As shown in FIG. 1, the tips end cable terminal is connected to the welding gun in a conventional manner. In the illustration, the terminal is attached to one welding arm 56 by means of an insulated bolt 49. Only section 48 is electrically connected to welding arm 56. Section 50 is electrically connected to a pivoting welding arm 58 by means of a flexible shunt 51, and is pivoted by air cylinder 59. Arm 56 is connected to welding tip 18 and arm 58 is connected to welding tip 20.
At the other end of the cable, as shown in FIG. 2, sections 29 and 31 of terminal 28 are connected to transformer junction plates 37 and 39, respectively, by insulated bolt 41.
Referring again to FIG. 3, each section of the terminal includes a flat outer end 62 having a bolt opening 64 therethrough. These bolt openings mate with each other and with the bolt opening 66 in the insulating plate. Insulated bolt 49 extends through these openings and clamps the arms 56 and 58 to the ends of the terminals.
Inward (to the right in FIG. 3) of the ends of the terminals, bolt openings 72, 74, and 76 extend through the upper terminal section, the insulating plate, and into the lower terminal section. These openings mate and are connected by bolt 54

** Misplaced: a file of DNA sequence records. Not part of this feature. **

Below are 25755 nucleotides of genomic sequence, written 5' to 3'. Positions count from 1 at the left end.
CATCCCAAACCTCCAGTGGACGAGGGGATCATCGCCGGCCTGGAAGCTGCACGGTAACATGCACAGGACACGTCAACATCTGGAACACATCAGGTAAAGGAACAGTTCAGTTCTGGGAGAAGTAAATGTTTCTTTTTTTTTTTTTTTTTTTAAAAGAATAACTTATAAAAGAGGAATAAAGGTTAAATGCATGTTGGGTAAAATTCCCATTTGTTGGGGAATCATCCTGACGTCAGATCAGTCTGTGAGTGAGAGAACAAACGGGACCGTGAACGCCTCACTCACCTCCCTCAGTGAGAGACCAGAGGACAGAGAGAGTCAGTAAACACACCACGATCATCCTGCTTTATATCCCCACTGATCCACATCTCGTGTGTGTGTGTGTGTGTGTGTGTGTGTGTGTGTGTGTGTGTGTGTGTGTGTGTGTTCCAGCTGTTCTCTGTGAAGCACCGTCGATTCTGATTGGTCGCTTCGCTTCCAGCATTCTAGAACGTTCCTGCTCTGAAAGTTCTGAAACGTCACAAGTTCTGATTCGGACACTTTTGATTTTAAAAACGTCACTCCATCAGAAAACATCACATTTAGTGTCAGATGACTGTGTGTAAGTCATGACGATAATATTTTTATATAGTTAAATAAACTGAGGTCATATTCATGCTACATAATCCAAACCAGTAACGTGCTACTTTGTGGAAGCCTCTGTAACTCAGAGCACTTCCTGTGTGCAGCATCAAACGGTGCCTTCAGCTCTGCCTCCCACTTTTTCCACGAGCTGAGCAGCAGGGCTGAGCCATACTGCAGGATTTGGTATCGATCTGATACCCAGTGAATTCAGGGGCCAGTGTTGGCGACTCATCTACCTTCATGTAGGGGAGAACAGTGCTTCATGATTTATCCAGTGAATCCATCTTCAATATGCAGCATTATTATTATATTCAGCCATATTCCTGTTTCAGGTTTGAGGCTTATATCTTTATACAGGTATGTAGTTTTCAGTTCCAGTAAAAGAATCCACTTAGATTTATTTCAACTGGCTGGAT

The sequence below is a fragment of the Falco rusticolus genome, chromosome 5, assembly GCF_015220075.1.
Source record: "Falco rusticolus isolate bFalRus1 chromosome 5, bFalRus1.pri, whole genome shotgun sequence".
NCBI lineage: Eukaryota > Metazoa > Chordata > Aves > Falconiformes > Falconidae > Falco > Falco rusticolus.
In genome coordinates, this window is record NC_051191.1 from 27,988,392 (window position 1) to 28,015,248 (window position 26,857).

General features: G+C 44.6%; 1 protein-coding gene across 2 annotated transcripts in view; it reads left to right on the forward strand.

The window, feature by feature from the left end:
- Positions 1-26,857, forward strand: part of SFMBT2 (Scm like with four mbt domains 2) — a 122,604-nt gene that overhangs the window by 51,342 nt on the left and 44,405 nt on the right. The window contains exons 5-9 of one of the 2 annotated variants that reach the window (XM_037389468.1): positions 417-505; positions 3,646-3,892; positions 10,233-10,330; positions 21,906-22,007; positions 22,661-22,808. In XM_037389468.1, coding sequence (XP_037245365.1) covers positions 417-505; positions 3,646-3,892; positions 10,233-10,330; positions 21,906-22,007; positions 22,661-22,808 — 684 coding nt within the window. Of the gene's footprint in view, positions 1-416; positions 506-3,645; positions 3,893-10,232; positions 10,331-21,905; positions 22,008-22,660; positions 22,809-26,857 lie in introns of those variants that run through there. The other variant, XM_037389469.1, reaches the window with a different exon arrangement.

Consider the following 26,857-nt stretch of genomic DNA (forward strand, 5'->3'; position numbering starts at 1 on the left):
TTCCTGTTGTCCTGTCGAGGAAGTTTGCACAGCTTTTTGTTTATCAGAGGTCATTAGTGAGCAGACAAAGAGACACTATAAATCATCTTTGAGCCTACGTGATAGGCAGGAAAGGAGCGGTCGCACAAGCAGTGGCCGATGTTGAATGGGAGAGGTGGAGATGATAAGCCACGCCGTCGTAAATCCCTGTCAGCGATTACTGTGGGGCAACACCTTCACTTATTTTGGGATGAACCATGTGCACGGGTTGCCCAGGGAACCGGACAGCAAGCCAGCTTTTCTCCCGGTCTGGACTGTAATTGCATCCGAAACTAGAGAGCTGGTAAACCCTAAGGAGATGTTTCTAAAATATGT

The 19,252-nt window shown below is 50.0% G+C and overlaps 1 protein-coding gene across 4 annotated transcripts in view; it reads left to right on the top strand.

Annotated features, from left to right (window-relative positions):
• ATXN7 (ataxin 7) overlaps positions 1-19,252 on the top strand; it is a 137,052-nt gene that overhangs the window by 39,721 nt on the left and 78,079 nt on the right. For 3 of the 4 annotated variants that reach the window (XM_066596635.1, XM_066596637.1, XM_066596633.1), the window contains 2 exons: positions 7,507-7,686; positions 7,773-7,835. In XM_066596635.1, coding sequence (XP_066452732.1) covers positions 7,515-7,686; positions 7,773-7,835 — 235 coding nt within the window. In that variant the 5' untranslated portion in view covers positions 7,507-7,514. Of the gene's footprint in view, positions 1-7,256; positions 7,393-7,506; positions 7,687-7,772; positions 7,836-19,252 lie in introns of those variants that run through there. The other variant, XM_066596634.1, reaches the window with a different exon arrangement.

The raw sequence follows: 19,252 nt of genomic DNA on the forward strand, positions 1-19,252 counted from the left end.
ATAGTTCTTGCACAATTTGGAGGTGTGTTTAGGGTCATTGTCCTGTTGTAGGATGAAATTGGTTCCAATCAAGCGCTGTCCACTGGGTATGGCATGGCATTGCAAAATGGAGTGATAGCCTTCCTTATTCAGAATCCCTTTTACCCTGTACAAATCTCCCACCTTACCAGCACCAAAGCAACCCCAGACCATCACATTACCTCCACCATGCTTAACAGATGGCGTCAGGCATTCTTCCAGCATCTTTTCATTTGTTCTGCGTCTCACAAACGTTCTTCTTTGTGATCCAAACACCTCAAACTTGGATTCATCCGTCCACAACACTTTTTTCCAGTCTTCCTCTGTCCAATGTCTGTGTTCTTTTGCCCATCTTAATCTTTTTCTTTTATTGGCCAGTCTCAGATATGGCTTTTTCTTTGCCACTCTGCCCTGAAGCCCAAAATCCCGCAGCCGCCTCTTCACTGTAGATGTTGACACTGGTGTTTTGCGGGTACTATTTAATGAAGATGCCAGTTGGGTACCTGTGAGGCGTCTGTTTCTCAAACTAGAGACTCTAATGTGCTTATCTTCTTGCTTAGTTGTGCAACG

To the right of the bolt openings are internally threaded cooling fluid openings 80 and 82 in the upper and lower terminal sections. These openings lead to the interior of the terminal and then are connected to mating, grooved passages 84 and 86 that extend to the inner or right hand end of the terminal. Either the upper or lower opening 80 or 82 may be plugged in operation (82 in this case), and a water inlet fixture is inserted in the other opening in order to provide water through the opening.
As shown in FIGS. 1 and 5, the inner end of the terminal has its outlet inside the sheathed cable. Thus, when water is introduced under pressure into opening 80, the water exits through the passage formed by grooves 84 and 86 into the interior of the cable. The water then flows along the cable inside the water tight sheath until it reaches a water outlet fixture 33 in the terminal 28 at the transformer end. Terminal 28 at the transformer end is substantially the same in these respects as the terminal at the tips end.